Who is the Knower?
What makes my mind think?
Does life have a purpose, or is it governed by chance?
What is the cause of the Cosmos?

Upanishads

The sages of the Upanishad try to solve these mysteries and seek knowledge of a Reality beyond ordinary knowing. They also show a preoccupation with states of consciousness, and observed and analysed dreams as well as dreamless sleep.


Philosophy

Due to their mystical nature and intense philosophical bent that does away with all ritual and completely embraces principals of One Brahman and the inner Atman (Self), the Upanishads have a universal feel that has led to their explication in numerous manners, giving birth to the three schools of Vedanta. For other uses, see Vedanta (disambiguation). ...


The Upanishads are summed up in one phrase तत् त्वं अिस "Tat Tvam Asi" (That thou art) by the Advaita Vedanta and they believe that in the end, the ultimate, formless, inconceivable Brahman is the same as our soul, Atman. We only have to realize it through discrimination. Tat Tvam Asi (Sanskrit: तत् त्वम् असि), a Sanskrit sentence, translating variously to Thou art that, That thou art, or You are that, is one of the Mahāvākyas (Grand Pronouncements) in Vedantic Hinduism. ... Advaita Vedanta (IAST ; Sanskrit ; IPA ) is a sub-school of the Vedānta (literally, end or the goal of the Vedas, Sanskrit) school of Hindu philosophy. ...


The Upanishads also contain the first and most definitive explications of aum as the divine word, the cosmic vibration that underlies all existence and contains multiple trinities of being and principles subsumed into its One Self. The Isha says of the Self (Verses 6, 7 & 8 of Isha Upanishad): “Om” redirects here. ... The Isha Upanishad () or Ishopanishad (), also known as the Ishavasya Upanishad (), is a Sanskrit poem (or sequence of mantras) from the Upanishads and is considered Śruti by followers of a number of diverse traditions within Hinduism. ...

Whoever sees all beings in the soul
and the soul in all beings
does not shrink away from this.
In whom all beings have become one with the knowing soul
what delusion or sorrow is there for the one who sees unity?
It has filled all.
It is radiant, incorporeal, invulnerable,
without tendons, pure, untouched by evil.
Wise, intelligent, encompassing, self-existent,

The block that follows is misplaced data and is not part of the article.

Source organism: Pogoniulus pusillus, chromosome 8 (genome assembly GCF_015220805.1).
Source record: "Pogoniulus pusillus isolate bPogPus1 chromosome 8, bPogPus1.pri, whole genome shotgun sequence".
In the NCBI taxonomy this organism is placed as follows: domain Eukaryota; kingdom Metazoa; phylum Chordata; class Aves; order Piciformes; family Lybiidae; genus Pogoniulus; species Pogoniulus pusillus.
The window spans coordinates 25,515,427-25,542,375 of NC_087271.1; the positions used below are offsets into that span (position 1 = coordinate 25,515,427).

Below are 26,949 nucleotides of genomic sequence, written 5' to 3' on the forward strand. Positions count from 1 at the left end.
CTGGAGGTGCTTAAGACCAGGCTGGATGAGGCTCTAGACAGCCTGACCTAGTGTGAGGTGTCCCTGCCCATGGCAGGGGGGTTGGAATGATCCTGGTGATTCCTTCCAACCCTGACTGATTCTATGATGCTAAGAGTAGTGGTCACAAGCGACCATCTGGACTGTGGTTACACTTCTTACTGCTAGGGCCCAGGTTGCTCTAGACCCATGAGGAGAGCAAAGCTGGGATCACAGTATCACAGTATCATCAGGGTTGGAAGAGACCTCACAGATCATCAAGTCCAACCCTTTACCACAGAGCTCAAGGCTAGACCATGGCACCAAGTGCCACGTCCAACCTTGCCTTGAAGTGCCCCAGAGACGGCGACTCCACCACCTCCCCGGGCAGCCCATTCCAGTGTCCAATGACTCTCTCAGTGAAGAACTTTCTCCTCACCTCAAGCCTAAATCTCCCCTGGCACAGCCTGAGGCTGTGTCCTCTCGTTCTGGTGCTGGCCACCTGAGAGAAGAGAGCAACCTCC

it organizes objects throughout eternity.

Isha Upanishad Verses 6, 7, & 8

"Aum Shanti Shanti Shanti" This, too, is found first in the Upanishads, the call for tranquility, for divine stillness, for Peace everlasting.


Dara Shikoh, the Muslim sufi, and son of Mughal emperor Shah Jahan, translated the Upanishads in Persian in order to find in it elements of monotheism that might pave the way for a common mystical bond between Islam and Hinduism.. Dara Shikoh (1615–1659) was the eldest son of the Mughal Emperor Shah Jahan and his wife Mumtaz Mahal. ... There is also a collection of Hadith called Sahih Muslim A Muslim (Arabic: مسلم, Persian: Mosalman or Mosalmon Urdu: مسلمان, Turkish: Müslüman, Albanian: Mysliman, Bosnian: Musliman) is an adherent of the religion of Islam. ... Sufism (Arabic تصوف taṣawwuf) is a system of esoteric philosophy commonly associated with Islam. ... The Mughal Empire (alternative spelling Mogul, which is the origin of the word Mogul) of India was founded by Babur in 1526, when he defeated Ibrahim Lodi, the last of the Delhi Sultans at the First Battle of Panipat. ... Shabuddin Mohammed Shah Jahan (also spelled Shah Jehan, Shahjehan. ... Farsi redirects here. ... For the Celtic Frost album, see Monotheist (album) In theology, monotheism (from Greek one and god) is the belief in the existence of one deity, or in the oneness of God. ... Mysticism (ancient Greek mysticon = secret) is meditation, prayer, or theology focused on the direct experience of union with divinity, God, or Ultimate Reality, or the belief that such experience is a genuine and important source of knowledge. ... For people named Islam, see Islam (name). ... Hinduism is a religious tradition[1] that originated in the Indian subcontinent. ...


List of Upanishads

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उपिनषद्

Image File history File links Wikisource-logo. ... The original Wikisource logo. ...

"Principal" Upanishads

The following is a list of the eleven "principal" (mukhya) Upanishads that were commented upon[2] by Shankara, and that are accepted as shruti by all Hindus. They are listed with their associated Veda (Rigveda (ṚV), Samaveda (SV), White Yajurveda (ŚYV), Black Yajurveda (KYV), Atharvaveda (AV)). The Muktika canon of 108 Upanishads is headed by 10 Mukhya Upanishads. ... Shankara can refer to: Shiva, the Hindu god Adi Shankara, Hindu philosopher of around 800 CE Also written, Sankara This is a disambiguation page: a list of articles associated with the same title. ... Shruti (Sanskrit श्रुति, what is heard) is a canon of Hindu scriptures. ... Rig veda is the oldest text in the world. ... The Samaveda (Sanskrit: सामवेद, sāmaveda, a tatpurusha compound of ritual chant + knowledge ), is third in the usual order of enumeration of the four Vedas, the ancient core Hindu scriptures. ... ... The Yajur Veda (Sanskrit (Devanagari ) from sacrifice + veda knowledge) is one of the four Hindu Vedas; it contains religious texts focussing on liturgy and ritual. ... The Atharvaveda (Sanskrit: अथर्ववेद, , a tatpurusha compound of , a type of priest, and meaning knowledge) is a sacred text of Hinduism, and one of the four Vedas, often called the fourth Veda. According to tradition, the Atharvaveda was mainly composed by two groups of rishis known as the Bhrigus and the...